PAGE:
In the luxury of bejeweled garbs, Maa Saraswati Sculpture sits in her stance of being engrossed in the melodious tunes from her
veena, hence also worshipped with the name of Veena Vadini (one who plays the
veena). She sits on a ravishing lotus pedestal, carved in three layers of
designer petals; the slight curve of her body as caused by the posture of her
legs is very neatly and realistically carved, keeping the true essence of
Goddess Saraswati’s purity and elegance intact. The swan that stands beside
Goddess Saraswati’s kamalasana (lotus pedestal) is her sacred mount carved
beautifully with its neck bent towards the side.
Saraswati plays the veena with her
anterior hands representing music and creativity and posterior ones hold the
book of Vedas, representing her being the goddess of knowledge and the peacock in
the other one is symbolic of the colorful splendor and dance. If you zoom in to
the image, you will be overwhelmed by the carvings of the postures of her hand,
complying with her graceful aura. Each of the layers of her necklaces and the
designer danglers are beauteously formed directing towards the sculptor’s want
for perfection. Saraswati’s facial expressions are a breath taker, depicting that
realistic chhavi of her Motherly nature, her elegance, and her charm.
You can’t miss out on the lavish carvings
of her long crown, done in circular layers with a designer top and embellished
with a leaf styled ornament from behind, etched in a beautiful floral pattern.
The bright yellow-gold color enhances every aspect of her graciousness and
fits to be perfect ornamentation for your interior décor.
The Puranas that perceived Saraswati as the goddess of the battlefield conceived her form as multi-armed holding a number of attributes in them. Her transformation into the Brahma’s consort or the presiding deity of learning, arts, and creativity seem to have deprived her of the multiplicity of arms; however, her four-armed form was ever consistent, though again the attributes carried in them kept varying except one or two, such as ‘Pustaka – book, symbolic of the Vedas, rosary, or ‘kamandala’ – pot with handle and spout, associated with the iconography of Brahma, her spouse. Puranas attribute to Brahma his emergence from Lord Vishnu’s navel riding over a lotus. Early Saraswati icons associated this lotus also with the iconography of Saraswati, sometimes one or even two lotuses being carried by her in her hands, but more often, as her seat. For long time Saraswati’s ‘Kamalasana’ – lotus-seated form represented the goddess’s most popular image, a form still widely used. The Puranas widely lauded her as: 'Asina Kamala karairjjapabatim padmadhyam pustakam bivrana', that is, the goddess is lotus-seated and carries in one of her hands a ‘japamala’, in two, lotuses, and in the fourth, a ‘pustaka’.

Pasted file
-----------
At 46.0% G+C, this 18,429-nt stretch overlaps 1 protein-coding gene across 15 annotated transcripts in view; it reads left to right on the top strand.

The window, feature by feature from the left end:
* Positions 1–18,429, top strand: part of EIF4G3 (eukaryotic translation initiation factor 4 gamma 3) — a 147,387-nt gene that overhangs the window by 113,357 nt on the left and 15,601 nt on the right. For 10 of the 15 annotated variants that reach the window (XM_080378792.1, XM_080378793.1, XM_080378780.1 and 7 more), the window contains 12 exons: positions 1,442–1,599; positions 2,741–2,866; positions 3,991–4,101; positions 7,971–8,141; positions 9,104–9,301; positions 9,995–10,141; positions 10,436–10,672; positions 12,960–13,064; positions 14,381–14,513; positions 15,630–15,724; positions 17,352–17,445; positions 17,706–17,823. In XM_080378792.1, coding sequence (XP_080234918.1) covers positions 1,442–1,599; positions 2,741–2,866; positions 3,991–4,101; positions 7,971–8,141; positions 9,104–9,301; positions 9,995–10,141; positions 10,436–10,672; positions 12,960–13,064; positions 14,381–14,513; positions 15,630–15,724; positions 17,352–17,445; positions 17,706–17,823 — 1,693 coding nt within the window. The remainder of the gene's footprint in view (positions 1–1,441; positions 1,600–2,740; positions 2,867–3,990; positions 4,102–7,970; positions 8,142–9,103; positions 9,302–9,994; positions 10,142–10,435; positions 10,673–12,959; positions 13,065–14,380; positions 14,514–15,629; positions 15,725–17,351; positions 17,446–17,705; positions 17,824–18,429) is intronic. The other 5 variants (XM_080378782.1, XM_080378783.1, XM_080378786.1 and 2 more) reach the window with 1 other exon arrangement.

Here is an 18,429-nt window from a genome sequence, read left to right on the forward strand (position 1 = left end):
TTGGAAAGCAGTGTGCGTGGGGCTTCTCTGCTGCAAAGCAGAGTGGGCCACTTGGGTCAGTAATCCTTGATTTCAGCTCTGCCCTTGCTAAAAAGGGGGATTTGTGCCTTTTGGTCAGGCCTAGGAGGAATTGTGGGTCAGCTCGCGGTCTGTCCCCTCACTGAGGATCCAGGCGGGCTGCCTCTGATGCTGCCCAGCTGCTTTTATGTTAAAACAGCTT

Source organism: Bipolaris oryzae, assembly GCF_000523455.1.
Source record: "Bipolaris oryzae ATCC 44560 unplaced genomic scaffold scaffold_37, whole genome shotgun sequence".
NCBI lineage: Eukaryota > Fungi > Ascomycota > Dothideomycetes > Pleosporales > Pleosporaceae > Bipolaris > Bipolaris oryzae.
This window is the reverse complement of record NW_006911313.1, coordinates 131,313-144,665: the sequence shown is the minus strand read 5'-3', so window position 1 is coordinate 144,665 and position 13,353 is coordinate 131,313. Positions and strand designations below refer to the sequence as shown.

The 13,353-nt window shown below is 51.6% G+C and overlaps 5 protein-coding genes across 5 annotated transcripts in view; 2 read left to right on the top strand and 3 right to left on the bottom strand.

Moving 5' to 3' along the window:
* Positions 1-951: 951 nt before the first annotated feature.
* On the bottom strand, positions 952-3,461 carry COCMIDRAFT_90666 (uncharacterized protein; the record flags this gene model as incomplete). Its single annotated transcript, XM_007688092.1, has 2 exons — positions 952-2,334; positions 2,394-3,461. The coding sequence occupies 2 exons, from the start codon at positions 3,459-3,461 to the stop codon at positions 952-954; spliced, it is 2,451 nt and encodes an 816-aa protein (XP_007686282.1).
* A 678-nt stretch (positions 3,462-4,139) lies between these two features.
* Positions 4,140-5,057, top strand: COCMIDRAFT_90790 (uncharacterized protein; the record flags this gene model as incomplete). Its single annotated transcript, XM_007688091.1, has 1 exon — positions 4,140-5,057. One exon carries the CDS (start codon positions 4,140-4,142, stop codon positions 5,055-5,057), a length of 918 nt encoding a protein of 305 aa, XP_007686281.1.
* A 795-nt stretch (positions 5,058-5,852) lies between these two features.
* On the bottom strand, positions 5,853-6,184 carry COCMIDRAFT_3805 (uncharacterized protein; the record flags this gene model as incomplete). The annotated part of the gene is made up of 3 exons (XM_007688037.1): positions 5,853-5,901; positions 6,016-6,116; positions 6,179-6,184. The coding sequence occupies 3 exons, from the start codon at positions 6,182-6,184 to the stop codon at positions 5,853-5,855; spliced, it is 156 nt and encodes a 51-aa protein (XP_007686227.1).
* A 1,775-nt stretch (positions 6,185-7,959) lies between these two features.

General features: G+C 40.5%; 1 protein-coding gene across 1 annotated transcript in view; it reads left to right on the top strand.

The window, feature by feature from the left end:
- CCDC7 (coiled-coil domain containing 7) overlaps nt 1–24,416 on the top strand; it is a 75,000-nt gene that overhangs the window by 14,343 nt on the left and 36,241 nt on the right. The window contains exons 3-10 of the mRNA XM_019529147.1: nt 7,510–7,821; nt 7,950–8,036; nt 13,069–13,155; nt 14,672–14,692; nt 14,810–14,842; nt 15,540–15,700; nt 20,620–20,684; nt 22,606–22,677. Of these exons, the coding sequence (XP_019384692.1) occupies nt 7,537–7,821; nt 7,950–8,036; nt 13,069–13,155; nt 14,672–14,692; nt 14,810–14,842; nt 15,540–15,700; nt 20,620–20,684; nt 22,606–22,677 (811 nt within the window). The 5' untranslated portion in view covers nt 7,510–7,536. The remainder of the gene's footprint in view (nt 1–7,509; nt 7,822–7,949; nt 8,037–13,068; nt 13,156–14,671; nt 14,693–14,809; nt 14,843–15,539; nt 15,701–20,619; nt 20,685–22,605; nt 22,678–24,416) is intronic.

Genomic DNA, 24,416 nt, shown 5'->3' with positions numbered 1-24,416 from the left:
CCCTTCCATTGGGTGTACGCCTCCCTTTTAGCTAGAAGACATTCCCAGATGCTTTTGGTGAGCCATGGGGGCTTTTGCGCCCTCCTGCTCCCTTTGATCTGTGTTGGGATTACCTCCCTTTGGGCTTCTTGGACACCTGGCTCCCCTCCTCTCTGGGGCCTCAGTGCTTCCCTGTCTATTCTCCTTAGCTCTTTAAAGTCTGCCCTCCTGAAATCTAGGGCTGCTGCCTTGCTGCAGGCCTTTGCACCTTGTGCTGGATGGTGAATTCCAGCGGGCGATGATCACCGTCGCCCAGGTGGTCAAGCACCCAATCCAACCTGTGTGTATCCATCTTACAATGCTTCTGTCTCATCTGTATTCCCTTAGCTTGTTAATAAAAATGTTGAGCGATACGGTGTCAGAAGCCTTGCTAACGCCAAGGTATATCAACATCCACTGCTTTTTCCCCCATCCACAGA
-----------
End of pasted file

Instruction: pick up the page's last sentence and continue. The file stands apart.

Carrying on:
However, subsequently this position, more so in regard to lotuses carried in her hands, not in regard to one comprising her seat, largely changed, especially after lotus was associated with Lakshmi’s icons almost in complete exclusion to any other female divinity. Quite interestingly, Saraswati who was initially the demon-slayer goddess operating in battlefield was subsequently transformed into the Brahma’s coy mistress, a mere divine presence and later, again into a semi-operative deity. As patron deity of arts, literature and music she not only granted ability among her devotees for attaining distinction in them but herself performed and was thus operative.